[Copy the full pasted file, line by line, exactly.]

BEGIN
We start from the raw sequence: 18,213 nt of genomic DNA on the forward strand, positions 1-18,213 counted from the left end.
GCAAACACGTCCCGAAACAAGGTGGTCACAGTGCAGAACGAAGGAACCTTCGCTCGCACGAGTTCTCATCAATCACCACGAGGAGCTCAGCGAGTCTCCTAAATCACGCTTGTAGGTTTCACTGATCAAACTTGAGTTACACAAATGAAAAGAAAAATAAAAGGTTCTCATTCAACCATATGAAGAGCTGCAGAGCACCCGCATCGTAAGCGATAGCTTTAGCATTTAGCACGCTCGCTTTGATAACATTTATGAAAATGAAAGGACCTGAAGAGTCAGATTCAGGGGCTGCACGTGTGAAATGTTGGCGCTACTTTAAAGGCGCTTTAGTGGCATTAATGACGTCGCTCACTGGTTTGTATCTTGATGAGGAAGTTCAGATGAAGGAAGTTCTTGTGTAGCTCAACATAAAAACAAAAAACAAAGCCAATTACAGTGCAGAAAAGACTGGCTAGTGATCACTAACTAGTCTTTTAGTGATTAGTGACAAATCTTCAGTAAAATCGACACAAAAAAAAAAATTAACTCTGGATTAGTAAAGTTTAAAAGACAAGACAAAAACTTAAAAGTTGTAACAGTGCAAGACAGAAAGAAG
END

We start from the raw sequence: 18,213 nt of genomic DNA on the forward strand, positions 1-18,213 counted from the left end.
GCAAACACGTCCCGAAACAAGGTGGTCACAGTGCAGAACGAAGGAACCTTCGCTCGCACGAGTTCTCATCAATCACCACGAGGAGCTCAGCGAGTCTCCTAAATCACGCTTGTAGGTTTCACTGATCAAACTTGAGTTACACAAATGAAAAGAAAAATAAAAGGTTCTCATTCAACCATATGAAGAGCTGCAGAGCACCCGCATCGTAAGCGATAGCTTTAGCATTTAGCACGCTCGCTTTGATAACATTTATGAAAATGAAAGGACCTGAAGAGTCAGATTCAGGGGCTGCACGTGTGAAATGTTGGCGCTACTTTAAAGGCGCTTTAGTGGCATTAATGACGTCGCTCACTGGTTTGTATCTTGATGAGGAAGTTCAGATGAAGGAAGTTCTTGTGTAGCTCAACATAAAAACAAAAAACAAAGCCAATTACAGTGCAGAAAAGACTGGCTAGTGATCACTAACTAGTCTTTTAGTGATTAGTGACAAATCTTCAGTAAAATCGACACAAAAAAAAAAATTAACTCTGGATTAGTAAAGTTTAAAAGACAAGACAAAAACTTAAAAGTTGTAACAGTGCAAGACAGAAAGAAG